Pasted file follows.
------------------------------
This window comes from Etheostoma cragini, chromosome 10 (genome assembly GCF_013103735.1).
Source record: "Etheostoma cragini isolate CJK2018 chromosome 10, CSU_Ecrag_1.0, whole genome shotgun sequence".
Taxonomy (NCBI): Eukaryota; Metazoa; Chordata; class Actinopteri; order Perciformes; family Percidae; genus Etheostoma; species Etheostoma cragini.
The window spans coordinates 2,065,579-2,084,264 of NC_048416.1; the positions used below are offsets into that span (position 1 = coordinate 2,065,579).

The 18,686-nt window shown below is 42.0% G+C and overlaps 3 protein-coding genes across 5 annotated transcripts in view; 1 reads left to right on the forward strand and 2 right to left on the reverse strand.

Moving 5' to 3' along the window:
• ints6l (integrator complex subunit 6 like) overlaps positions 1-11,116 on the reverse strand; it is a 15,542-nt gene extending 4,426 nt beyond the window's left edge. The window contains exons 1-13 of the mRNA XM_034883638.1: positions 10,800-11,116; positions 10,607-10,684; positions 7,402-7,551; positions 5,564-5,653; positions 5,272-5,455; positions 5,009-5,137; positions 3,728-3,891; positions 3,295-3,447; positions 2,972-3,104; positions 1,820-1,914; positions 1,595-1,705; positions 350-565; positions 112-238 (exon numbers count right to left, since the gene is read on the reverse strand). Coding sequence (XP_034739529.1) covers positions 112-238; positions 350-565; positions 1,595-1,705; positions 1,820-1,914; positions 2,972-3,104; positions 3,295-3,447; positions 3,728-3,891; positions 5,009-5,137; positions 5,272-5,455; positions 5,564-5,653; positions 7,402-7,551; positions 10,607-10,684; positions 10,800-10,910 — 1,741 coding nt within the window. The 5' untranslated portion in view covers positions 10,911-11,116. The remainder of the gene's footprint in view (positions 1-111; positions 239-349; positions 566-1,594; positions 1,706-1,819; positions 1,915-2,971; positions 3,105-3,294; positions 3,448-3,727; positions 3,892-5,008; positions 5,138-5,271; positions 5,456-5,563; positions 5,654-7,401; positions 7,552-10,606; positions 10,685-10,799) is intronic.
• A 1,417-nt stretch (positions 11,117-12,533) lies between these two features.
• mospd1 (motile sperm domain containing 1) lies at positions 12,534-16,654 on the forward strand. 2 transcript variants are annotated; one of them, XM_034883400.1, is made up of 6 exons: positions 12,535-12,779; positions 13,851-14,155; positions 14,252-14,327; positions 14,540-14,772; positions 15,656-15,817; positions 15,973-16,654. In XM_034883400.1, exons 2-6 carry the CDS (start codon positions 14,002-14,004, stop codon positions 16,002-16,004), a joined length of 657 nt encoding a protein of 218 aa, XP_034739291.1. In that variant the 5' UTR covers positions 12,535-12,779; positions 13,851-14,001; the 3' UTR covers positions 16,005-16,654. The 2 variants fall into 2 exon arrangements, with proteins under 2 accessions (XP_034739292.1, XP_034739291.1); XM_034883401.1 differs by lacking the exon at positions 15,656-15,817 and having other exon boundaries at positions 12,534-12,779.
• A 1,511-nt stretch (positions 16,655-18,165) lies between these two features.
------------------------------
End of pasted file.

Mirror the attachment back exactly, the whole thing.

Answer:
This window comes from Etheostoma cragini, chromosome 10 (genome assembly GCF_013103735.1).
Source record: "Etheostoma cragini isolate CJK2018 chromosome 10, CSU_Ecrag_1.0, whole genome shotgun sequence".
Taxonomy (NCBI): Eukaryota; Metazoa; Chordata; class Actinopteri; order Perciformes; family Percidae; genus Etheostoma; species Etheostoma cragini.
The window spans coordinates 2,065,579-2,084,264 of NC_048416.1; the positions used below are offsets into that span (position 1 = coordinate 2,065,579).

The 18,686-nt window shown below is 42.0% G+C and overlaps 3 protein-coding genes across 5 annotated transcripts in view; 1 reads left to right on the forward strand and 2 right to left on the reverse strand.

Moving 5' to 3' along the window:
• ints6l (integrator complex subunit 6 like) overlaps positions 1-11,116 on the reverse strand; it is a 15,542-nt gene extending 4,426 nt beyond the window's left edge. The window contains exons 1-13 of the mRNA XM_034883638.1: positions 10,800-11,116; positions 10,607-10,684; positions 7,402-7,551; positions 5,564-5,653; positions 5,272-5,455; positions 5,009-5,137; positions 3,728-3,891; positions 3,295-3,447; positions 2,972-3,104; positions 1,820-1,914; positions 1,595-1,705; positions 350-565; positions 112-238 (exon numbers count right to left, since the gene is read on the reverse strand). Coding sequence (XP_034739529.1) covers positions 112-238; positions 350-565; positions 1,595-1,705; positions 1,820-1,914; positions 2,972-3,104; positions 3,295-3,447; positions 3,728-3,891; positions 5,009-5,137; positions 5,272-5,455; positions 5,564-5,653; positions 7,402-7,551; positions 10,607-10,684; positions 10,800-10,910 — 1,741 coding nt within the window. The 5' untranslated portion in view covers positions 10,911-11,116. The remainder of the gene's footprint in view (positions 1-111; positions 239-349; positions 566-1,594; positions 1,706-1,819; positions 1,915-2,971; positions 3,105-3,294; positions 3,448-3,727; positions 3,892-5,008; positions 5,138-5,271; positions 5,456-5,563; positions 5,654-7,401; positions 7,552-10,606; positions 10,685-10,799) is intronic.
• A 1,417-nt stretch (positions 11,117-12,533) lies between these two features.
• mospd1 (motile sperm domain containing 1) lies at positions 12,534-16,654 on the forward strand. 2 transcript variants are annotated; one of them, XM_034883400.1, is made up of 6 exons: positions 12,535-12,779; positions 13,851-14,155; positions 14,252-14,327; positions 14,540-14,772; positions 15,656-15,817; positions 15,973-16,654. In XM_034883400.1, exons 2-6 carry the CDS (start codon positions 14,002-14,004, stop codon positions 16,002-16,004), a joined length of 657 nt encoding a protein of 218 aa, XP_034739291.1. In that variant the 5' UTR covers positions 12,535-12,779; positions 13,851-14,001; the 3' UTR covers positions 16,005-16,654. The 2 variants fall into 2 exon arrangements, with proteins under 2 accessions (XP_034739292.1, XP_034739291.1); XM_034883401.1 differs by lacking the exon at positions 15,656-15,817 and having other exon boundaries at positions 12,534-12,779.
• A 1,511-nt stretch (positions 16,655-18,165) lies between these two features.